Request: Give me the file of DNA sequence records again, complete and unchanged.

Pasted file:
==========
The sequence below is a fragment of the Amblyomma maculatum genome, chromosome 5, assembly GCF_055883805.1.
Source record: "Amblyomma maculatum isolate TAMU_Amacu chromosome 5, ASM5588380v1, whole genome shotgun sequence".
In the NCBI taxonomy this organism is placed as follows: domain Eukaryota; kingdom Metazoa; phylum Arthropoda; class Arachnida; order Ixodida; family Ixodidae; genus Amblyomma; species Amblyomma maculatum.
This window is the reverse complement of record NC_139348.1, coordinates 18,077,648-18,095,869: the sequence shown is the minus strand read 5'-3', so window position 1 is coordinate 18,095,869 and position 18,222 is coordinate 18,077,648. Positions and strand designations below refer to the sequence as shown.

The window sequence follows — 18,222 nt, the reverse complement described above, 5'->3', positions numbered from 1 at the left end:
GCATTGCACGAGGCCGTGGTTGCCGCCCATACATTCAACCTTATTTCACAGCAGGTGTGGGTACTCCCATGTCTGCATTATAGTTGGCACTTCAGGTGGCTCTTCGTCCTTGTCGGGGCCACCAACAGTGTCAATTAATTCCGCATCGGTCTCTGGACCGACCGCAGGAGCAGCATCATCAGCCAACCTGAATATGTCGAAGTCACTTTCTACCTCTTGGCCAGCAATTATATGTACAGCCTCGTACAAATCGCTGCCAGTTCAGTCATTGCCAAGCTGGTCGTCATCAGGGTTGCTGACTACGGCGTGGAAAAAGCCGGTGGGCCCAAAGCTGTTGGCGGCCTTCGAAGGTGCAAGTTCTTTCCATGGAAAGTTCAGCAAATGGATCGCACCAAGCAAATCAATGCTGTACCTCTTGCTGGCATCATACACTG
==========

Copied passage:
The sequence below is a fragment of the Amblyomma maculatum genome, chromosome 5, assembly GCF_055883805.1.
Source record: "Amblyomma maculatum isolate TAMU_Amacu chromosome 5, ASM5588380v1, whole genome shotgun sequence".
In the NCBI taxonomy this organism is placed as follows: domain Eukaryota; kingdom Metazoa; phylum Arthropoda; class Arachnida; order Ixodida; family Ixodidae; genus Amblyomma; species Amblyomma maculatum.
This window is the reverse complement of record NC_139348.1, coordinates 18,077,648-18,095,869: the sequence shown is the minus strand read 5'-3', so window position 1 is coordinate 18,095,869 and position 18,222 is coordinate 18,077,648. Positions and strand designations below refer to the sequence as shown.

The window sequence follows — 18,222 nt, the reverse complement described above, 5'->3', positions numbered from 1 at the left end:
GCATTGCACGAGGCCGTGGTTGCCGCCCATACATTCAACCTTATTTCACAGCAGGTGTGGGTACTCCCATGTCTGCATTATAGTTGGCACTTCAGGTGGCTCTTCGTCCTTGTCGGGGCCACCAACAGTGTCAATTAATTCCGCATCGGTCTCTGGACCGACCGCAGGAGCAGCATCATCAGCCAACCTGAATATGTCGAAGTCACTTTCTACCTCTTGGCCAGCAATTATATGTACAGCCTCGTACAAATCGCTGCCAGTTCAGTCATTGCCAAGCTGGTCGTCATCAGGGTTGCTGACTACGGCGTGGAAAAAGCCGGTGGGCCCAAAGCTGTTGGCGGCCTTCGAAGGTGCAAGTTCTTTCCATGGAAAGTTCAGCAAATGGATCGCACCAAGCAAATCAATGCTGTACCTCTTGCTGGCATCATACACTG